What could the creator of that strange and magnificent play about Never Never Land possibly have in common with a man whose life had been shaped by the discipline of a naval career? If Scott had died at sea or of old age and been buried in the ground, his end would have been no more than expected; but he had been buried beneath the ice and is still there, 90 years on, perfectly preserved as he drifts towards the sea. He is yet another Lost Boy who has never grown old.

It was at the Playhouse too that I was a lady-in-waiting in the court of Richard II. When I wasn’t on stage I was in the prompt corner, ready to whisper a forgotten line. Of all writers Shakespeare was one who dwelt most on death. “Cry woe, destruction, ruin and decay, The worst is death, and death will have his day.”

I still remember by heart the words in Act III when Richard faced the end to come: “For God’s sake let us sit upon the ground/ And tell sad stories of the death of kings;/ How some have been deposed; some slain in war; Some haunted by the ghosts they have deposed/ Some poisoned by their wives; some sleeping killed;/ All murdered; for within the hollow crown/ That rounds the mortal temples of a king/ Keeps death his court.....

I used to recite this in my head when running to Exchange station to catch the last train home. Then, I didn’t think such sentiments applied to me, only to those who were unlucky enough to be royal. But then, Shakespeare, in spite of being a genius, was voicing fears common to us all.

In my day, females were not encouraged to go to gravesides to watch coffins being lowered; the church service was considered harrowing enough. Dropping someone into the earth was a ritual only men could stomach without emotion getting the better of them. The first death I really remember was that of my Auntie Margo who worked in a factory, chain-smoked and liked men. She had been married but her husband, returning from the trenches of the First World War, had succumbed to the gas in his lungs. Although it was assumed she had died of a broken heart, my Dad argued that it was the cigarettes that had finished her off. She left me her sofa, her chest of drawers and a photograph of my grandfather, who had been employed coiling metal rings round barrels in a brewery.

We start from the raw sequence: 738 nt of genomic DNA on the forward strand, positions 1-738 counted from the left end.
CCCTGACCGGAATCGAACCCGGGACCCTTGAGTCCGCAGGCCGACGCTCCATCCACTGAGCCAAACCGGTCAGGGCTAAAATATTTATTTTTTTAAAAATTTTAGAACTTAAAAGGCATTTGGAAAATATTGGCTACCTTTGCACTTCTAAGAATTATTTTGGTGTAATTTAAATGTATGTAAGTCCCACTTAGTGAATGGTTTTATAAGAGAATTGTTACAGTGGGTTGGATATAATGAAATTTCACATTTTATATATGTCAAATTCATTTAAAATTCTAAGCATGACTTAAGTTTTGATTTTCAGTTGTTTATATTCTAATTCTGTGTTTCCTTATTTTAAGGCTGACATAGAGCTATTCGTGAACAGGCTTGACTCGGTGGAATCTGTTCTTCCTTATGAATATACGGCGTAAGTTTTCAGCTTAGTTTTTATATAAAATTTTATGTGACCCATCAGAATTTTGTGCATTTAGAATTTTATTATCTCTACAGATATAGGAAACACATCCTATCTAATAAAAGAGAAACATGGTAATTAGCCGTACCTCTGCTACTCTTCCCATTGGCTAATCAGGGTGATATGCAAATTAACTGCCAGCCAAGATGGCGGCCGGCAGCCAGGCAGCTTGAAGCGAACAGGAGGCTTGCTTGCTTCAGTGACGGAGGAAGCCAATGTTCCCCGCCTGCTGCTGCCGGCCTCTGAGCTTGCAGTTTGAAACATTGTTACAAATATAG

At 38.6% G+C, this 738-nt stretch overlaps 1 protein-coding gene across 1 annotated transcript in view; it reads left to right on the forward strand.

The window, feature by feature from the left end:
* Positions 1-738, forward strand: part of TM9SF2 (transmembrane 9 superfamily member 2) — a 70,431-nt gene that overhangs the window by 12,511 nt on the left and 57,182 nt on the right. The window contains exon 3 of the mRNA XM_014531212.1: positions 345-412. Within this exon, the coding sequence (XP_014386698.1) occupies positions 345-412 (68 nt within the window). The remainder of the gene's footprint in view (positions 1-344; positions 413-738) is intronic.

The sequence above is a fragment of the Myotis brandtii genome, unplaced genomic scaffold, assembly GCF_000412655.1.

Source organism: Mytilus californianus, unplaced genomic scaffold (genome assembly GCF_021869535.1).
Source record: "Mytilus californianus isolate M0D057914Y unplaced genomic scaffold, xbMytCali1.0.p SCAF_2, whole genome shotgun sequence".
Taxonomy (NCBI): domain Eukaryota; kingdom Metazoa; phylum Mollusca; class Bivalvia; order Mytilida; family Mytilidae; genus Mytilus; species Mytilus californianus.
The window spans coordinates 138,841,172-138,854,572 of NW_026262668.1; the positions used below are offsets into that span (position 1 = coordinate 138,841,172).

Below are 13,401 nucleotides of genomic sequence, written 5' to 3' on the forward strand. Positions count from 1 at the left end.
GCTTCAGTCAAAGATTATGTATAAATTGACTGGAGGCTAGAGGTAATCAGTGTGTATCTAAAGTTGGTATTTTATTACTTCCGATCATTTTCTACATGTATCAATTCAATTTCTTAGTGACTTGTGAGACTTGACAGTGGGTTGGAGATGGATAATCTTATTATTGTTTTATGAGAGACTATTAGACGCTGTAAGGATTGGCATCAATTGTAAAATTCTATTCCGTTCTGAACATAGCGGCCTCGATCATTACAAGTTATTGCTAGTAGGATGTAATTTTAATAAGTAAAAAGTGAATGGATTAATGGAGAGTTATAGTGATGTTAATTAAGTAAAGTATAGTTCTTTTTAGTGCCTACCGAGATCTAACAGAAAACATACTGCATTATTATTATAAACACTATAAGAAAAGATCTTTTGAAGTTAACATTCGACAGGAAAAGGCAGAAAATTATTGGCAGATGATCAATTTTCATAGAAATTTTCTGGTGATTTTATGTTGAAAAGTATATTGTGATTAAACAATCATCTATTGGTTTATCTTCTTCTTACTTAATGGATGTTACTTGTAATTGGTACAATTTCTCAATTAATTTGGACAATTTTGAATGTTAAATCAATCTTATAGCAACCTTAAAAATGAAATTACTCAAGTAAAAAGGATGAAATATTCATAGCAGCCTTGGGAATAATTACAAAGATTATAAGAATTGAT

My father died in 1971, of cardiac arrest. My mother telephoned me twice – the first call when he was being carried out into the street on a stretcher. She wasn’t with him because she couldn’t find her house keys. The second time, he’d died in the ambulance. My mother expired a good 10 years later, alone in bed, her teeth under the pillow. For the first time, visiting the funeral parlour, I saw a dead body. My mother was encased in the sort of frilly paper I associated with Easter eggs on display. The red paint on the nails of her fingers crossed piously on her chest was chipped, the little finger particularly. I stooped to kiss her and her cheek was like ice; my tear bounced back into my face. I still have her teeth, in a cardboard box beneath a picture of Napoleon.

Next to go was my brother, in his fifties. We were not alike – so I thought – for he went to university, studied law, and sang in the church choir. We hadn’t been close, although in childhood we had huddled together on the stairs listening to the violent interchanges between our parents.

His burial was in Montgomery, a village in Shropshire in which, when little, we had spent our summer holidays. There were people standing, heads bowed, outside the doors of their houses as the funeral cars drove slowly down the country roads. I couldn’t understand how my brother had become so revered. It was only when attending to the words of the vicar that I learnt that he had been both the mayor and the county coroner – that man whose job it is to know how and why someone has died. So we were alike after all, in that we both had an interest in death.